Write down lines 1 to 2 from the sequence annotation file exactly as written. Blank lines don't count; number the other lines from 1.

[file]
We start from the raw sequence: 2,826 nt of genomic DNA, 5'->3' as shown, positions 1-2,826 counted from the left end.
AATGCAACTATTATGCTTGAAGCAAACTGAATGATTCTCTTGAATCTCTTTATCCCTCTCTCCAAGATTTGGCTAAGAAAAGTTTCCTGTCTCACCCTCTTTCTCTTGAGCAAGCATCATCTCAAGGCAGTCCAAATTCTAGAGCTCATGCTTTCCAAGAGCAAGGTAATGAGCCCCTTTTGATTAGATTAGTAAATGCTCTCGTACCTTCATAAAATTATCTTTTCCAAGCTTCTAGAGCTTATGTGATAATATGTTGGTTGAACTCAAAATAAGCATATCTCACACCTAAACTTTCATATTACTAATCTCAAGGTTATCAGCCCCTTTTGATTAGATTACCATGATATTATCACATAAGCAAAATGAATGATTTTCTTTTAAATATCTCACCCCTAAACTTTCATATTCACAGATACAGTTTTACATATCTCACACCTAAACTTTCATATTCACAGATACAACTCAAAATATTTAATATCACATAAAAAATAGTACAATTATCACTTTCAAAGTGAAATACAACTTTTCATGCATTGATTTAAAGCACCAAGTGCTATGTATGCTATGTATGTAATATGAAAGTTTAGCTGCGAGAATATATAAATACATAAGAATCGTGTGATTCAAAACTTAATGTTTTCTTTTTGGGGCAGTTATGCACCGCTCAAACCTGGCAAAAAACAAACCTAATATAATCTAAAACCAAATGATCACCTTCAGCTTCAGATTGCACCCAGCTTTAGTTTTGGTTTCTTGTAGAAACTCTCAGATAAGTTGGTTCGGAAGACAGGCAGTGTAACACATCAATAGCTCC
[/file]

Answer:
We start from the raw sequence: 2,826 nt of genomic DNA, 5'->3' as shown, positions 1-2,826 counted from the left end.
AATGCAACTATTATGCTTGAAGCAAACTGAATGATTCTCTTGAATCTCTTTATCCCTCTCTCCAAGATTTGGCTAAGAAAAGTTTCCTGTCTCACCCTCTTTCTCTTGAGCAAGCATCATCTCAAGGCAGTCCAAATTCTAGAGCTCATGCTTTCCAAGAGCAAGGTAATGAGCCCCTTTTGATTAGATTAGTAAATGCTCTCGTACCTTCATAAAATTATCTTTTCCAAGCTTCTAGAGCTTATGTGATAATATGTTGGTTGAACTCAAAATAAGCATATCTCACACCTAAACTTTCATATTACTAATCTCAAGGTTATCAGCCCCTTTTGATTAGATTACCATGATATTATCACATAAGCAAAATGAATGATTTTCTTTTAAATATCTCACCCCTAAACTTTCATATTCACAGATACAGTTTTACATATCTCACACCTAAACTTTCATATTCACAGATACAACTCAAAATATTTAATATCACATAAAAAATAGTACAATTATCACTTTCAAAGTGAAATACAACTTTTCATGCATTGATTTAAAGCACCAAGTGCTATGTATGCTATGTATGTAATATGAAAGTTTAGCTGCGAGAATATATAAATACATAAGAATCGTGTGATTCAAAACTTAATGTTTTCTTTTTGGGGCAGTTATGCACCGCTCAAACCTGGCAAAAAACAAACCTAATATAATCTAAAACCAAATGATCACCTTCAGCTTCAGATTGCACCCAGCTTTAGTTTTGGTTTCTTGTAGAAACTCTCAGATAAGTTGGTTCGGAAGACAGGCAGTGTAACACATCAATAGCTCC